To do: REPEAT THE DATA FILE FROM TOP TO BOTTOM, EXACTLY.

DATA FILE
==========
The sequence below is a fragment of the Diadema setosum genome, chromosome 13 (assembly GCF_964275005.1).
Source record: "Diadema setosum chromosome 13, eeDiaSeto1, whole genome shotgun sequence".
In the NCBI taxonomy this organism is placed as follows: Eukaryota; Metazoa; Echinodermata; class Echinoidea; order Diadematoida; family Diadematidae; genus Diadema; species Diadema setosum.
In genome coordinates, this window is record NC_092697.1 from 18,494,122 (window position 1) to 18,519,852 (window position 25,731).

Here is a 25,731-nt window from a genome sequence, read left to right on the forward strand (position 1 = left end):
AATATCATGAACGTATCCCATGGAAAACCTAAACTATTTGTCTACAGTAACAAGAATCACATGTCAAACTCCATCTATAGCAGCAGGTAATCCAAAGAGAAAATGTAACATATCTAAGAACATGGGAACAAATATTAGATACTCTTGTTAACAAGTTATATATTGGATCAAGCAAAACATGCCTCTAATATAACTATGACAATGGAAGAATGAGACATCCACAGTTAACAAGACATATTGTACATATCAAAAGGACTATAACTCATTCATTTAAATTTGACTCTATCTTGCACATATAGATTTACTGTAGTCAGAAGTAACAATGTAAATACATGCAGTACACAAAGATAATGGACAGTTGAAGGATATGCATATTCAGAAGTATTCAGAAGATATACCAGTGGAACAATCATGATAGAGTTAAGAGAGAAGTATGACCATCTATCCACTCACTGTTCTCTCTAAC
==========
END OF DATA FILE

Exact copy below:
The sequence below is a fragment of the Diadema setosum genome, chromosome 13 (assembly GCF_964275005.1).
Source record: "Diadema setosum chromosome 13, eeDiaSeto1, whole genome shotgun sequence".
In the NCBI taxonomy this organism is placed as follows: Eukaryota; Metazoa; Echinodermata; class Echinoidea; order Diadematoida; family Diadematidae; genus Diadema; species Diadema setosum.
In genome coordinates, this window is record NC_092697.1 from 18,494,122 (window position 1) to 18,519,852 (window position 25,731).

Here is a 25,731-nt window from a genome sequence, read left to right on the forward strand (position 1 = left end):
AATATCATGAACGTATCCCATGGAAAACCTAAACTATTTGTCTACAGTAACAAGAATCACATGTCAAACTCCATCTATAGCAGCAGGTAATCCAAAGAGAAAATGTAACATATCTAAGAACATGGGAACAAATATTAGATACTCTTGTTAACAAGTTATATATTGGATCAAGCAAAACATGCCTCTAATATAACTATGACAATGGAAGAATGAGACATCCACAGTTAACAAGACATATTGTACATATCAAAAGGACTATAACTCATTCATTTAAATTTGACTCTATCTTGCACATATAGATTTACTGTAGTCAGAAGTAACAATGTAAATACATGCAGTACACAAAGATAATGGACAGTTGAAGGATATGCATATTCAGAAGTATTCAGAAGATATACCAGTGGAACAATCATGATAGAGTTAAGAGAGAAGTATGACCATCTATCCACTCACTGTTCTCTCTAAC